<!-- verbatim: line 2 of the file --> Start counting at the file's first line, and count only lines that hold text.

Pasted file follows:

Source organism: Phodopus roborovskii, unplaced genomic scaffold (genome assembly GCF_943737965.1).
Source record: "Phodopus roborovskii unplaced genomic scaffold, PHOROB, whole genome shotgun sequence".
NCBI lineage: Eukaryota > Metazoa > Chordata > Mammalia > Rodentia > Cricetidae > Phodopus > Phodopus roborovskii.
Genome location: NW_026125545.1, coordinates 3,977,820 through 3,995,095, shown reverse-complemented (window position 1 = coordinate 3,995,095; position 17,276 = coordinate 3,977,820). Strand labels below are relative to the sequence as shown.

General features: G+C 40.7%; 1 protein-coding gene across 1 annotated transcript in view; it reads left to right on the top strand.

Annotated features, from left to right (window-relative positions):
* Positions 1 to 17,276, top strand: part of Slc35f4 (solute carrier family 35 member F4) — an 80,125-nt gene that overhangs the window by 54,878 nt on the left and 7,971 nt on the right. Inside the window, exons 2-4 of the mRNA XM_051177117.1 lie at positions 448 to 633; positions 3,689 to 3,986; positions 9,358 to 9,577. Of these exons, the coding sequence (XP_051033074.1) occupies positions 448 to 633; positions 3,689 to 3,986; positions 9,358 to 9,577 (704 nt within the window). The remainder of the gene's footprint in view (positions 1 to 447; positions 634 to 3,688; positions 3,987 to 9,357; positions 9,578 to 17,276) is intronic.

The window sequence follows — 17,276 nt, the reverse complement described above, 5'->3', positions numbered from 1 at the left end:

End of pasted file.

Source record: "Phodopus roborovskii unplaced genomic scaffold, PHOROB, whole genome shotgun sequence".